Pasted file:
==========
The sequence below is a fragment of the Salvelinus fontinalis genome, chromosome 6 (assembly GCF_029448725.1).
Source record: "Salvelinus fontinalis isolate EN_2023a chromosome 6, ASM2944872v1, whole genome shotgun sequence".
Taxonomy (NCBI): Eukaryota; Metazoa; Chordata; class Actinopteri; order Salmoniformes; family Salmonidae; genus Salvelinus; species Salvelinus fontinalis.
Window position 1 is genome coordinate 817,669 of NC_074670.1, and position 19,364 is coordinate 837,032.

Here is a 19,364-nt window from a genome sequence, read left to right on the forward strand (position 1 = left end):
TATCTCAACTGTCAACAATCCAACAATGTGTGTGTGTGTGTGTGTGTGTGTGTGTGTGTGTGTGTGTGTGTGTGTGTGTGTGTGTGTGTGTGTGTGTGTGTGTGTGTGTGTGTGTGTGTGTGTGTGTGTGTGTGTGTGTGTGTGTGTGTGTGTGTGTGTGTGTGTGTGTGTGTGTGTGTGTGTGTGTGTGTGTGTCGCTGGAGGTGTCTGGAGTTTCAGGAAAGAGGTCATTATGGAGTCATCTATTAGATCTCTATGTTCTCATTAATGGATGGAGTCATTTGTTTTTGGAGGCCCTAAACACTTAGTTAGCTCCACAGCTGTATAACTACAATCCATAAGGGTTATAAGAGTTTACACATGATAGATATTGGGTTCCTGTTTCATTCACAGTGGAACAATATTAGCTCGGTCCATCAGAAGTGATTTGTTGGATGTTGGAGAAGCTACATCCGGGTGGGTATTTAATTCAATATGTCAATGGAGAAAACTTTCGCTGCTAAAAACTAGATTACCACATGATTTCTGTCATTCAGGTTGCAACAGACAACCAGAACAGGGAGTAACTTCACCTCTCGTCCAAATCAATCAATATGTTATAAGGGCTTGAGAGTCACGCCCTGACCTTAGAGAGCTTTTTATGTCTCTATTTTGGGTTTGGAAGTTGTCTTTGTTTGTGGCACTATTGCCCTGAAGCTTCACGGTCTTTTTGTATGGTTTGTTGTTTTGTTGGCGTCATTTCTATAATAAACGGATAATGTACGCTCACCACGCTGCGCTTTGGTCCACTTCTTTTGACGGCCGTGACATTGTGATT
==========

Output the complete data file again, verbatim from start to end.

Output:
The sequence below is a fragment of the Salvelinus fontinalis genome, chromosome 6 (assembly GCF_029448725.1).
Source record: "Salvelinus fontinalis isolate EN_2023a chromosome 6, ASM2944872v1, whole genome shotgun sequence".
Taxonomy (NCBI): Eukaryota; Metazoa; Chordata; class Actinopteri; order Salmoniformes; family Salmonidae; genus Salvelinus; species Salvelinus fontinalis.
Window position 1 is genome coordinate 817,669 of NC_074670.1, and position 19,364 is coordinate 837,032.

Here is a 19,364-nt window from a genome sequence, read left to right on the forward strand (position 1 = left end):
TATCTCAACTGTCAACAATCCAACAATGTGTGTGTGTGTGTGTGTGTGTGTGTGTGTGTGTGTGTGTGTGTGTGTGTGTGTGTGTGTGTGTGTGTGTGTGTGTGTGTGTGTGTGTGTGTGTGTGTGTGTGTGTGTGTGTGTGTGTGTGTGTGTGTGTGTGTGTGTGTGTGTGTGTGTGTGTGTGTGTGTGTGTGTCGCTGGAGGTGTCTGGAGTTTCAGGAAAGAGGTCATTATGGAGTCATCTATTAGATCTCTATGTTCTCATTAATGGATGGAGTCATTTGTTTTTGGAGGCCCTAAACACTTAGTTAGCTCCACAGCTGTATAACTACAATCCATAAGGGTTATAAGAGTTTACACATGATAGATATTGGGTTCCTGTTTCATTCACAGTGGAACAATATTAGCTCGGTCCATCAGAAGTGATTTGTTGGATGTTGGAGAAGCTACATCCGGGTGGGTATTTAATTCAATATGTCAATGGAGAAAACTTTCGCTGCTAAAAACTAGATTACCACATGATTTCTGTCATTCAGGTTGCAACAGACAACCAGAACAGGGAGTAACTTCACCTCTCGTCCAAATCAATCAATATGTTATAAGGGCTTGAGAGTCACGCCCTGACCTTAGAGAGCTTTTTATGTCTCTATTTTGGGTTTGGAAGTTGTCTTTGTTTGTGGCACTATTGCCCTGAAGCTTCACGGTCTTTTTGTATGGTTTGTTGTTTTGTTGGCGTCATTTCTATAATAAACGGATAATGTACGCTCACCACGCTGCGCTTTGGTCCACTTCTTTTGACGGCCGTGACATTGTGATT